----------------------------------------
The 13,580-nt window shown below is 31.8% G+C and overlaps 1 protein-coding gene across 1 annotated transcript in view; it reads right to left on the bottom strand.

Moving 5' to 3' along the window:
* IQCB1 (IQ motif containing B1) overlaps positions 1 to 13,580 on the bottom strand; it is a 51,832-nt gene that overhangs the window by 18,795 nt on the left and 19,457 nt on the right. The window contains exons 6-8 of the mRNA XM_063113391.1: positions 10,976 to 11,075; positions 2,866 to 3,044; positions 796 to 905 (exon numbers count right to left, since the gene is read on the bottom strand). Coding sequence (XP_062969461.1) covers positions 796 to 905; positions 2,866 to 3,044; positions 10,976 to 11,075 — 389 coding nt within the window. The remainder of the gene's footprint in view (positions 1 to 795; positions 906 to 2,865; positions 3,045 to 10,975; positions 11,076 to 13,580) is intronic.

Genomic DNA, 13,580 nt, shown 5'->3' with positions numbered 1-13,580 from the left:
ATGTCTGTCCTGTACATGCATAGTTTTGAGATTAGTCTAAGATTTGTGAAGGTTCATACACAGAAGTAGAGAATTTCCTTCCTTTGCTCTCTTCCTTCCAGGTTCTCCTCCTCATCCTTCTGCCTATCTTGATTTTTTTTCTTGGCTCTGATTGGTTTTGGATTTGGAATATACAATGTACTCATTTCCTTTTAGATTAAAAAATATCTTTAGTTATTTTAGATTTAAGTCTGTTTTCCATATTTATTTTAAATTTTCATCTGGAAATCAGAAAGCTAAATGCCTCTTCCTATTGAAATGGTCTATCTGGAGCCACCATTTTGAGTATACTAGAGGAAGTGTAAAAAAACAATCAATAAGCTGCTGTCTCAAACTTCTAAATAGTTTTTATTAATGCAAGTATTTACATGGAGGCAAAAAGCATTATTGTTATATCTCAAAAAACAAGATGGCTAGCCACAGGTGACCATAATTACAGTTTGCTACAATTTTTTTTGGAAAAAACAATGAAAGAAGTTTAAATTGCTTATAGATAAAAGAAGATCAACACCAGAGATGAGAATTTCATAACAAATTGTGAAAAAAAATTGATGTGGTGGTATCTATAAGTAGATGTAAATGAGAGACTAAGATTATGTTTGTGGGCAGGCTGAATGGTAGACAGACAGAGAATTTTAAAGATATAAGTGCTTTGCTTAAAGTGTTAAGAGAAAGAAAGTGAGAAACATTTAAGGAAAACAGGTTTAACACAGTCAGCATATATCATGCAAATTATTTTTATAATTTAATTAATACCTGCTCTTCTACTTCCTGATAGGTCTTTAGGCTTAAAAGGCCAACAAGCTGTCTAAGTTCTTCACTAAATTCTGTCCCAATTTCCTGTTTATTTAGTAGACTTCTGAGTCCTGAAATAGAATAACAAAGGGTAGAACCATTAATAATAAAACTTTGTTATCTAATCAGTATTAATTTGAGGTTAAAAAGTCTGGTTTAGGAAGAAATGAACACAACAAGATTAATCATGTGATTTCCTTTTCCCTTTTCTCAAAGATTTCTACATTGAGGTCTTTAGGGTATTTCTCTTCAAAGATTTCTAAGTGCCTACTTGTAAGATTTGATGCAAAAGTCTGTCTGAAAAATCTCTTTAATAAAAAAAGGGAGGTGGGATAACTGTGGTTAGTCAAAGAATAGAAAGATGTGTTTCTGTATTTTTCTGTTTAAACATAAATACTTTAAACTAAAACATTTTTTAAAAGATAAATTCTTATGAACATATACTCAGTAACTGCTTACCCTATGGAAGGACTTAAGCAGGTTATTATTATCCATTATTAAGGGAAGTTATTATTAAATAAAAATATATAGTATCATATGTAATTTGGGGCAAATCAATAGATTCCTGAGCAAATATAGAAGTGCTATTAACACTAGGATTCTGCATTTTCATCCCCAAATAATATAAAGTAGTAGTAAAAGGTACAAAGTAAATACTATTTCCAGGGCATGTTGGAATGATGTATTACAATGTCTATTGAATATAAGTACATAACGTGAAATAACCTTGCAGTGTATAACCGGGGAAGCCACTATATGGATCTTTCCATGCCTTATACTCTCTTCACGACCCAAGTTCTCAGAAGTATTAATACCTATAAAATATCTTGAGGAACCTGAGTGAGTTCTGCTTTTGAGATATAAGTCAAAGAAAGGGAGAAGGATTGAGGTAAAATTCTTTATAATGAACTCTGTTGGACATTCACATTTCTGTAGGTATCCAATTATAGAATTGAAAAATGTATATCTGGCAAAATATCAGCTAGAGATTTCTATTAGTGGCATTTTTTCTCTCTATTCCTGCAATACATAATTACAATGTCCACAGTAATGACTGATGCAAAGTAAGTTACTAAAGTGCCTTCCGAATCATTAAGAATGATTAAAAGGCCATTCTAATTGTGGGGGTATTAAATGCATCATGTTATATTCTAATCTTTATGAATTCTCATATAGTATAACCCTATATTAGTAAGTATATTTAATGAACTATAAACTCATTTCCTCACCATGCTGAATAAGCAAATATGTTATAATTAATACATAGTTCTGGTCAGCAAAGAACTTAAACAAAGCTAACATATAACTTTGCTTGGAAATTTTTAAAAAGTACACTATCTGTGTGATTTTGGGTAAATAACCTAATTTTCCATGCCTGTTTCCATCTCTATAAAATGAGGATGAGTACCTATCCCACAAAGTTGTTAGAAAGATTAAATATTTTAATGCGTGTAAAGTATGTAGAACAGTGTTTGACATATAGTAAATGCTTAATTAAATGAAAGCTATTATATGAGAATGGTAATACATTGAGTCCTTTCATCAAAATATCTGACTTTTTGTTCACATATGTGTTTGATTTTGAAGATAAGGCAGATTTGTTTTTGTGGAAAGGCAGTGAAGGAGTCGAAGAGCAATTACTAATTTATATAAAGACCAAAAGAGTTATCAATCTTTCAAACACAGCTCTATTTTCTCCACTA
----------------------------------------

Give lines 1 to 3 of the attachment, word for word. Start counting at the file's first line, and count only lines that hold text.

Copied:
The 13,580-nt window shown below is 31.8% G+C and overlaps 1 protein-coding gene across 1 annotated transcript in view; it reads right to left on the bottom strand.

Moving 5' to 3' along the window:
* IQCB1 (IQ motif containing B1) overlaps positions 1 to 13,580 on the bottom strand; it is a 51,832-nt gene that overhangs the window by 18,795 nt on the left and 19,457 nt on the right. The window contains exons 6-8 of the mRNA XM_063113391.1: positions 10,976 to 11,075; positions 2,866 to 3,044; positions 796 to 905 (exon numbers count right to left, since the gene is read on the bottom strand). Coding sequence (XP_062969461.1) covers positions 796 to 905; positions 2,866 to 3,044; positions 10,976 to 11,075 — 389 coding nt within the window. The remainder of the gene's footprint in view (positions 1 to 795; positions 906 to 2,865; positions 3,045 to 10,975; positions 11,076 to 13,580) is intronic.